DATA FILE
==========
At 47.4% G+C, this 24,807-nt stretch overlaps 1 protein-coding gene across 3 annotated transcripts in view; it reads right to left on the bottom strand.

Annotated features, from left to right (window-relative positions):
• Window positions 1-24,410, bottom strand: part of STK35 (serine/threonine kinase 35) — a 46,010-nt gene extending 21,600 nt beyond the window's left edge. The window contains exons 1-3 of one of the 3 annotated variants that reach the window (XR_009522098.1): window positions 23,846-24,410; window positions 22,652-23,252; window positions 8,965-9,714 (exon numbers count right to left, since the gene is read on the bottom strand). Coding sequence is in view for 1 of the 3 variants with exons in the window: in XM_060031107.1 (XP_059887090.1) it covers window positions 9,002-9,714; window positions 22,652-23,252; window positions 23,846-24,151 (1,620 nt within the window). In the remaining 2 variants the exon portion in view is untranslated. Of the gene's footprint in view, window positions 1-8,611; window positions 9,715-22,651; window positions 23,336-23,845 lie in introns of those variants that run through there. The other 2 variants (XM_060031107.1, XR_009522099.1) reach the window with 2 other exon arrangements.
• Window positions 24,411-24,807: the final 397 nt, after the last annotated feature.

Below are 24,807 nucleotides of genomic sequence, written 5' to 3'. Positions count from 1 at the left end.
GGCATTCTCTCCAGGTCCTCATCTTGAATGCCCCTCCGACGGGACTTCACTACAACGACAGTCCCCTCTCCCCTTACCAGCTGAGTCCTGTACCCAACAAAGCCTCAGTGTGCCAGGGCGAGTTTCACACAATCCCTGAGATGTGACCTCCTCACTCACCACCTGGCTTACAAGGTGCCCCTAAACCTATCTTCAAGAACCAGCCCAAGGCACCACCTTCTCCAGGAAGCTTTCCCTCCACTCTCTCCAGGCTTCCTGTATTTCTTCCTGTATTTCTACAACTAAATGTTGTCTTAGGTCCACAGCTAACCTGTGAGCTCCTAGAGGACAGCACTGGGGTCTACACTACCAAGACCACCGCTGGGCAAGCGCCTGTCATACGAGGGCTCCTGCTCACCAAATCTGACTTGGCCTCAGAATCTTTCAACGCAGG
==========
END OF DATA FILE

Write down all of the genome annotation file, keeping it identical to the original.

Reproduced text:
At 47.4% G+C, this 24,807-nt stretch overlaps 1 protein-coding gene across 3 annotated transcripts in view; it reads right to left on the bottom strand.

Annotated features, from left to right (window-relative positions):
• Window positions 1-24,410, bottom strand: part of STK35 (serine/threonine kinase 35) — a 46,010-nt gene extending 21,600 nt beyond the window's left edge. The window contains exons 1-3 of one of the 3 annotated variants that reach the window (XR_009522098.1): window positions 23,846-24,410; window positions 22,652-23,252; window positions 8,965-9,714 (exon numbers count right to left, since the gene is read on the bottom strand). Coding sequence is in view for 1 of the 3 variants with exons in the window: in XM_060031107.1 (XP_059887090.1) it covers window positions 9,002-9,714; window positions 22,652-23,252; window positions 23,846-24,151 (1,620 nt within the window). In the remaining 2 variants the exon portion in view is untranslated. Of the gene's footprint in view, window positions 1-8,611; window positions 9,715-22,651; window positions 23,336-23,845 lie in introns of those variants that run through there. The other 2 variants (XM_060031107.1, XR_009522099.1) reach the window with 2 other exon arrangements.
• Window positions 24,411-24,807: the final 397 nt, after the last annotated feature.

Below are 24,807 nucleotides of genomic sequence, written 5' to 3'. Positions count from 1 at the left end.
GGCATTCTCTCCAGGTCCTCATCTTGAATGCCCCTCCGACGGGACTTCACTACAACGACAGTCCCCTCTCCCCTTACCAGCTGAGTCCTGTACCCAACAAAGCCTCAGTGTGCCAGGGCGAGTTTCACACAATCCCTGAGATGTGACCTCCTCACTCACCACCTGGCTTACAAGGTGCCCCTAAACCTATCTTCAAGAACCAGCCCAAGGCACCACCTTCTCCAGGAAGCTTTCCCTCCACTCTCTCCAGGCTTCCTGTATTTCTTCCTGTATTTCTACAACTAAATGTTGTCTTAGGTCCACAGCTAACCTGTGAGCTCCTAGAGGACAGCACTGGGGTCTACACTACCAAGACCACCGCTGGGCAAGCGCCTGTCATACGAGGGCTCCTGCTCACCAAATCTGACTTGGCCTCAGAATCTTTCAACGCAGG